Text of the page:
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No need to close two West-side fire stations, if union steps forward to reduce financial deficit

The highest risk to public safety is closing the two West-side fire stations, not the fourth fireman on each engine. If safety of Rockford citizens is truly the highest priority issue facing the Rockford Fire Department, then closing fire stations is the last resort to balance the financial deficit of $1.8M facing the department.

If the fire department went to three fireman from four per engine, the number of firemen per engine until the year 1999, and as most area fire departments operate now except Rockford, then with the current attrition of 11 or 12 firemen, it would mean almost no one would be laid off, all fire stations would remain open and the safety of the residents, the primary goal, would be met. The firemen are already at three per engine at four stations due to attrition.

The fire union continually states that the city should cut somewhere else. I have not seen any of their forthcoming suggestions. Maybe the Motor Fuel Tax (MFT) should go to the General Fund to make up the cuts being asked of the fire department, but then the city would have to cut the Morgan Street Bridge or the South Main or West State Street projects, due to loss of the matching funds the MFT represents.

A referendum doesn’t stand a chance of passing in this economic recession. Taxpayers are paying enough taxes to their public employees and don’t have anywhere near the same pensions and medical benefits the public employees do.

If the judge issues a temporary restraining order to keep the stations open, will binding arbitration force the city to pass a utility tax of $11M to $12M, the remaining tax that doesn’t require voter approval? Pensions and medical benefit increases would wipe that out in a few years and the city would be right back where it is now. The taxpayers of Rockford, in this economy, can not afford the highest fire department certification that money can buy!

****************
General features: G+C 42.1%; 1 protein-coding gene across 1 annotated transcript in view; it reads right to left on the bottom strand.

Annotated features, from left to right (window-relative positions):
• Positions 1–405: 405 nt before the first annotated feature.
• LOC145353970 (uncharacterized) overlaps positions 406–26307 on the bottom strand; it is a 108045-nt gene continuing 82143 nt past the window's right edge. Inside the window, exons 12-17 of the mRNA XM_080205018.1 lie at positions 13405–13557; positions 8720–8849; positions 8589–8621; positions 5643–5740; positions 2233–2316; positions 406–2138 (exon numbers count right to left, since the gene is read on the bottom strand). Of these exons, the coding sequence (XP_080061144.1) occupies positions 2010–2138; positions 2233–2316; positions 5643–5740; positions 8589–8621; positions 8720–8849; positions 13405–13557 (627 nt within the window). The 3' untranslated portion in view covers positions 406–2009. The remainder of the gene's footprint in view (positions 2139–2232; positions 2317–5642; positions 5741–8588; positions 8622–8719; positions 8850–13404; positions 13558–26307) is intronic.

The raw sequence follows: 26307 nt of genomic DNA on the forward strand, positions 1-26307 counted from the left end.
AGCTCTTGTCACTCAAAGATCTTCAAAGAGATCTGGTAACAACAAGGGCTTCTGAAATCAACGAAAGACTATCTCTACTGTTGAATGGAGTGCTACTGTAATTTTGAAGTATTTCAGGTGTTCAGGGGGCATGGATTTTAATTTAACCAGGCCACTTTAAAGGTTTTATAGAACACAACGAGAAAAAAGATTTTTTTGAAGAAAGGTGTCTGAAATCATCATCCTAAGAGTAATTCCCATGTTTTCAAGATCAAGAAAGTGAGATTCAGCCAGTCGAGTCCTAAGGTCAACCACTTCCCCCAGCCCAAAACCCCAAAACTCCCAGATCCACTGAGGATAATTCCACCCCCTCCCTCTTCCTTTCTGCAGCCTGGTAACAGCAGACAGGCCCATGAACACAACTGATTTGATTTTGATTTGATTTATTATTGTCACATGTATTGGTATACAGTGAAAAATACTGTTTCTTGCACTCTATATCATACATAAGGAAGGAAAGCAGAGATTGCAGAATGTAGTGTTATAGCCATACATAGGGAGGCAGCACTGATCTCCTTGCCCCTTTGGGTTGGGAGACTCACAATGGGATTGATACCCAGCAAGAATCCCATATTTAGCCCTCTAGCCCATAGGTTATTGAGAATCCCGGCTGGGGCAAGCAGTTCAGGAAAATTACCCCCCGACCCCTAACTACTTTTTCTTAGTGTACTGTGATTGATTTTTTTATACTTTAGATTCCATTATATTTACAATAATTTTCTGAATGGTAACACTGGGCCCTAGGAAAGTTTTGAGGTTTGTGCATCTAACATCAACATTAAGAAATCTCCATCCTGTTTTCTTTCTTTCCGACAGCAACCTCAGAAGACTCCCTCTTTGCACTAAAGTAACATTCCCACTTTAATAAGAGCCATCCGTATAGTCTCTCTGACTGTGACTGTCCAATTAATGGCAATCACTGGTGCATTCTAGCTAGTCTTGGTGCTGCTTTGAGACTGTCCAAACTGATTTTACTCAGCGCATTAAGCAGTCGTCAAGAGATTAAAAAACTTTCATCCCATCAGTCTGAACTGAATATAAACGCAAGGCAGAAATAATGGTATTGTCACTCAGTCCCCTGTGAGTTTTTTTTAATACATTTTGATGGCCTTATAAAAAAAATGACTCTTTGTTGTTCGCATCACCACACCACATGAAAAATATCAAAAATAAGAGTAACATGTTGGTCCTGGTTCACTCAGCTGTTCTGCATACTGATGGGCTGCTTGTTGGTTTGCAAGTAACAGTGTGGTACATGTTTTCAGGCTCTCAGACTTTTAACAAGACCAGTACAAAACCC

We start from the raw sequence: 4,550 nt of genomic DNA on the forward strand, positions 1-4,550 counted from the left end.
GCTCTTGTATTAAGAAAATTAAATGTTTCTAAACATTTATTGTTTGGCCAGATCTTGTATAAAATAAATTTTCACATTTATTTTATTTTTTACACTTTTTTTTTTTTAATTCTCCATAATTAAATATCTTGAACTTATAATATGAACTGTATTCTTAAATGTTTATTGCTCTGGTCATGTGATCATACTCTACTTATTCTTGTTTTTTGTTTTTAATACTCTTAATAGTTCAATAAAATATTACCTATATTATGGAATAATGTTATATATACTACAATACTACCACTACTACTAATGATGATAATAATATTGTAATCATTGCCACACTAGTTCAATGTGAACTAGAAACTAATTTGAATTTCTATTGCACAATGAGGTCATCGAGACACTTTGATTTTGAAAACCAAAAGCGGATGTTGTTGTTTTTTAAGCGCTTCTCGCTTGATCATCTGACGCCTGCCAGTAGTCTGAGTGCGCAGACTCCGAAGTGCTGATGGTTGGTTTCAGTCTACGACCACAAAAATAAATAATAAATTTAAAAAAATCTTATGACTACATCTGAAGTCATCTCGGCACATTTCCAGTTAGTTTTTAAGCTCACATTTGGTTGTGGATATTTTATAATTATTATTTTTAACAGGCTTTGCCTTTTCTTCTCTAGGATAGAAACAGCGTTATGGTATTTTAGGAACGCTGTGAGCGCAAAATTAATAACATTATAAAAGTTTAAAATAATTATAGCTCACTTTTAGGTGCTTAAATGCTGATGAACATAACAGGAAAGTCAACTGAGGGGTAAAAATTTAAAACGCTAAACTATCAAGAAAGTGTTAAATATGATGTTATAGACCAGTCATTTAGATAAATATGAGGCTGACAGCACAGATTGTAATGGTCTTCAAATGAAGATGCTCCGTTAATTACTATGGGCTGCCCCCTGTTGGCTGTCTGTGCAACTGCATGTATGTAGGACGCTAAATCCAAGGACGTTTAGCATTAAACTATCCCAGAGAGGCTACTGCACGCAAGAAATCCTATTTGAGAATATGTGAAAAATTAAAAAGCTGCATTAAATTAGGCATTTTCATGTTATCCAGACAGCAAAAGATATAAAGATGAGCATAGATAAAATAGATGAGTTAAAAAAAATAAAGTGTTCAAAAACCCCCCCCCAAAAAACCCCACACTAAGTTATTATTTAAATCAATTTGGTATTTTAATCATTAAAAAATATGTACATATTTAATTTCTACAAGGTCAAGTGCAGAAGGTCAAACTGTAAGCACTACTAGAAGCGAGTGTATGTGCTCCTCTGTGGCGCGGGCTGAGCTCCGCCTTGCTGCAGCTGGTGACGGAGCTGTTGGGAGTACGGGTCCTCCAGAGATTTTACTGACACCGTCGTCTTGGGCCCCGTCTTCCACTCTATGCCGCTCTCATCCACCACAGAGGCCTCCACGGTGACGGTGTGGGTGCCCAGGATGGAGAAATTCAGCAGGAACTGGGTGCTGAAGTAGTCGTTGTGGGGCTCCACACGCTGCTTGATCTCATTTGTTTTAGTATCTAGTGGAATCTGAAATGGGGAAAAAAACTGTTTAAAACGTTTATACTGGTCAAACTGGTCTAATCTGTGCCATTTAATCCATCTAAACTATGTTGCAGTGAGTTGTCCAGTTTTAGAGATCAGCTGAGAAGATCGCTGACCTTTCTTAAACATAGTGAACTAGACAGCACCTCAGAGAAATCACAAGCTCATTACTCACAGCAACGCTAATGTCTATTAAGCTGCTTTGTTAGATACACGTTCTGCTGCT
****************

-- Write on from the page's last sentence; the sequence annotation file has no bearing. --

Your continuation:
Maybe the city could sell some of its assets?  But who would buy them, and at what price in today’s market?  Besides we saw Blago do that; its a one time deal.  What do you do the following year?

How about a two-tiered pension system, that would surely save a bundle at present day value – because the city would have to contribute less for future benefits each year, and present firefighters would still receive what they have coming. No, the union isn’t for that compromise either.

Other departments are also contributing to the cuts, and saying that staff could be cut from administration budgets is simply a smokescreen, because entire departments could be cut and not make up the deficit the city faces.

The union’s resolve not to consider the proposal by the city must force a realignment of fire department resources to increase the number of ambulances, and their locations to more closely match the almost 50 to 1 medical to structure fire calls and stop the expensive fire apparatus from responding to all medical calls because of their proximity.

Put all ambulances in stations to go to medical calls with the same response time and save money on truck operations. Besides there is no capital for additional trucks and the mileage increases for each of the 15,000 to 18,000 medical calls when a truck is not needed.  The ambulance still takes the patient to the hospital. There is no ride in the cab of the truck; there are no accomodations for the IVs. The costs are ridiculous for this scenario.  There has to be a more efficient modus operandi.

If the fire stations remain open, under the temporary restraining order, the taxpayers will still have to pay the same taxes for less service from some other department, because the city budget would then be balanced using that department’s budget.  It would be police or public works, since the three departments are 90% of the city’s discretionary budget, and the police are also short staffed by at least 20 – 25 positions!

Remember, the restraining order and lawsuit aren’t against the mayor or the city administration, they are indemnified against lawsuits. It’s against every Rockford taxpayer that has to pay whatever the cost to resolve this issue.

If the judge rules that the fire stations can be closed, then the local residents are placed at greater risk, when the solution is the union stepping up to the plate or coming up with specifics of where the city budget should be cut.

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4 Comments

  1. Heywood